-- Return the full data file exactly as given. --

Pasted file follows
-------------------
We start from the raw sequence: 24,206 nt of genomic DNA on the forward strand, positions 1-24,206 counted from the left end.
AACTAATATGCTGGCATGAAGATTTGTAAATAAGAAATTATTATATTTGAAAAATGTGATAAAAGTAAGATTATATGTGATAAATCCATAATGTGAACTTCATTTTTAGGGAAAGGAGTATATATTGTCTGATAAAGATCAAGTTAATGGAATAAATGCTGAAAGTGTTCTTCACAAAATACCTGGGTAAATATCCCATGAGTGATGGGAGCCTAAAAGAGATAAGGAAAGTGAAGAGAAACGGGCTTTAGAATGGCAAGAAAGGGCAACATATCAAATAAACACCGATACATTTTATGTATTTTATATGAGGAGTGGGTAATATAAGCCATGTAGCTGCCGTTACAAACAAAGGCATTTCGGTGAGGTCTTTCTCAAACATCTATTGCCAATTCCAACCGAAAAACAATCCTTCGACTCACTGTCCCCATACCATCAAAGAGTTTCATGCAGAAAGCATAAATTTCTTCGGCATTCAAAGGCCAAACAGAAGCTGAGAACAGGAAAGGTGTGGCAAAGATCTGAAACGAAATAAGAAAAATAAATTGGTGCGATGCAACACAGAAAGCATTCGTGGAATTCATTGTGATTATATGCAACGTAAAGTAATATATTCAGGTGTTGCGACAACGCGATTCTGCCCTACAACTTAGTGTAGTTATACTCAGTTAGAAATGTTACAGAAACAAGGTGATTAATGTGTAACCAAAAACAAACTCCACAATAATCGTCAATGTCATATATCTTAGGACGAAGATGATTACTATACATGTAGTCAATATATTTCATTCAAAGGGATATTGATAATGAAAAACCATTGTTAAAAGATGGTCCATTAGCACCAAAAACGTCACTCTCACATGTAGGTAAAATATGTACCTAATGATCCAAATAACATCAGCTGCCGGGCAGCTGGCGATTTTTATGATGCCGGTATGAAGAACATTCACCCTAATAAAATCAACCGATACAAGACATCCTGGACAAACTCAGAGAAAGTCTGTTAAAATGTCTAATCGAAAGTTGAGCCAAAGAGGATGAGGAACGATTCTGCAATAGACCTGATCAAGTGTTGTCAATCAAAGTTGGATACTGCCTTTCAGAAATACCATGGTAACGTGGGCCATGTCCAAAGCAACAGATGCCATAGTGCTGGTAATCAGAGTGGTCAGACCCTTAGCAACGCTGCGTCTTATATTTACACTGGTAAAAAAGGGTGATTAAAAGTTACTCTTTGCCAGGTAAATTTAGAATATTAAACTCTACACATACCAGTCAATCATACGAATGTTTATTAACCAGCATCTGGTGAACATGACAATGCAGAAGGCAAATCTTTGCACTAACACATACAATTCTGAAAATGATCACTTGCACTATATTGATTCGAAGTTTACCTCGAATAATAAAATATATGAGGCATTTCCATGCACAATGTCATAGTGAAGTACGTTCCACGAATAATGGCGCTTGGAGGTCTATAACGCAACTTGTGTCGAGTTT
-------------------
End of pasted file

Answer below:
We start from the raw sequence: 24,206 nt of genomic DNA on the forward strand, positions 1-24,206 counted from the left end.
AACTAATATGCTGGCATGAAGATTTGTAAATAAGAAATTATTATATTTGAAAAATGTGATAAAAGTAAGATTATATGTGATAAATCCATAATGTGAACTTCATTTTTAGGGAAAGGAGTATATATTGTCTGATAAAGATCAAGTTAATGGAATAAATGCTGAAAGTGTTCTTCACAAAATACCTGGGTAAATATCCCATGAGTGATGGGAGCCTAAAAGAGATAAGGAAAGTGAAGAGAAACGGGCTTTAGAATGGCAAGAAAGGGCAACATATCAAATAAACACCGATACATTTTATGTATTTTATATGAGGAGTGGGTAATATAAGCCATGTAGCTGCCGTTACAAACAAAGGCATTTCGGTGAGGTCTTTCTCAAACATCTATTGCCAATTCCAACCGAAAAACAATCCTTCGACTCACTGTCCCCATACCATCAAAGAGTTTCATGCAGAAAGCATAAATTTCTTCGGCATTCAAAGGCCAAACAGAAGCTGAGAACAGGAAAGGTGTGGCAAAGATCTGAAACGAAATAAGAAAAATAAATTGGTGCGATGCAACACAGAAAGCATTCGTGGAATTCATTGTGATTATATGCAACGTAAAGTAATATATTCAGGTGTTGCGACAACGCGATTCTGCCCTACAACTTAGTGTAGTTATACTCAGTTAGAAATGTTACAGAAACAAGGTGATTAATGTGTAACCAAAAACAAACTCCACAATAATCGTCAATGTCATATATCTTAGGACGAAGATGATTACTATACATGTAGTCAATATATTTCATTCAAAGGGATATTGATAATGAAAAACCATTGTTAAAAGATGGTCCATTAGCACCAAAAACGTCACTCTCACATGTAGGTAAAATATGTACCTAATGATCCAAATAACATCAGCTGCCGGGCAGCTGGCGATTTTTATGATGCCGGTATGAAGAACATTCACCCTAATAAAATCAACCGATACAAGACATCCTGGACAAACTCAGAGAAAGTCTGTTAAAATGTCTAATCGAAAGTTGAGCCAAAGAGGATGAGGAACGATTCTGCAATAGACCTGATCAAGTGTTGTCAATCAAAGTTGGATACTGCCTTTCAGAAATACCATGGTAACGTGGGCCATGTCCAAAGCAACAGATGCCATAGTGCTGGTAATCAGAGTGGTCAGACCCTTAGCAACGCTGCGTCTTATATTTACACTGGTAAAAAAGGGTGATTAAAAGTTACTCTTTGCCAGGTAAATTTAGAATATTAAACTCTACACATACCAGTCAATCATACGAATGTTTATTAACCAGCATCTGGTGAACATGACAATGCAGAAGGCAAATCTTTGCACTAACACATACAATTCTGAAAATGATCACTTGCACTATATTGATTCGAAGTTTACCTCGAATAATAAAATATATGAGGCATTTCCATGCACAATGTCATAGTGAAGTACGTTCCACGAATAATGGCGCTTGGAGGTCTATAACGCAACTTGTGTCGAGTTT